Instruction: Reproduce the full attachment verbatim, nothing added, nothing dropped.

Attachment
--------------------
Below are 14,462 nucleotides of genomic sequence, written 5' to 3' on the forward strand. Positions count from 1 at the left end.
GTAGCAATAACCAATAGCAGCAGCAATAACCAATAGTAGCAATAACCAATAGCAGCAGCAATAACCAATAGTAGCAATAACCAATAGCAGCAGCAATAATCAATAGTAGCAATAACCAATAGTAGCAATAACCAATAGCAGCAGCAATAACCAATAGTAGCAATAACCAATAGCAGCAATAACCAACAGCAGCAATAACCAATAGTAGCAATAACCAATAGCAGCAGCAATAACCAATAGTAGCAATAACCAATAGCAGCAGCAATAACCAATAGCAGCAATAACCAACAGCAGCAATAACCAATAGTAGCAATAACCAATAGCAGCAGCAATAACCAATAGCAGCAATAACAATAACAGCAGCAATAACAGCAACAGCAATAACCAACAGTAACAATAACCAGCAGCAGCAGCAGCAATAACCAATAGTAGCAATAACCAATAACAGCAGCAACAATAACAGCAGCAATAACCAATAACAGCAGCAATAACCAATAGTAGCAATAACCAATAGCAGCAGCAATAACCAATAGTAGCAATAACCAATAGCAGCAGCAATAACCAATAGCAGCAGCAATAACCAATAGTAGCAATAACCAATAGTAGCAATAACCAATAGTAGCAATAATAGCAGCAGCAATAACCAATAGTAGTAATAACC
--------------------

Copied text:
Below are 14,462 nucleotides of genomic sequence, written 5' to 3' on the forward strand. Positions count from 1 at the left end.
GTAGCAATAACCAATAGCAGCAGCAATAACCAATAGTAGCAATAACCAATAGCAGCAGCAATAACCAATAGTAGCAATAACCAATAGCAGCAGCAATAATCAATAGTAGCAATAACCAATAGTAGCAATAACCAATAGCAGCAGCAATAACCAATAGTAGCAATAACCAATAGCAGCAATAACCAACAGCAGCAATAACCAATAGTAGCAATAACCAATAGCAGCAGCAATAACCAATAGTAGCAATAACCAATAGCAGCAGCAATAACCAATAGCAGCAATAACCAACAGCAGCAATAACCAATAGTAGCAATAACCAATAGCAGCAGCAATAACCAATAGCAGCAATAACAATAACAGCAGCAATAACAGCAACAGCAATAACCAACAGTAACAATAACCAGCAGCAGCAGCAGCAATAACCAATAGTAGCAATAACCAATAACAGCAGCAACAATAACAGCAGCAATAACCAATAACAGCAGCAATAACCAATAGTAGCAATAACCAATAGCAGCAGCAATAACCAATAGTAGCAATAACCAATAGCAGCAGCAATAACCAATAGCAGCAGCAATAACCAATAGTAGCAATAACCAATAGTAGCAATAACCAATAGTAGCAATAATAGCAGCAGCAATAACCAATAGTAGTAATAACC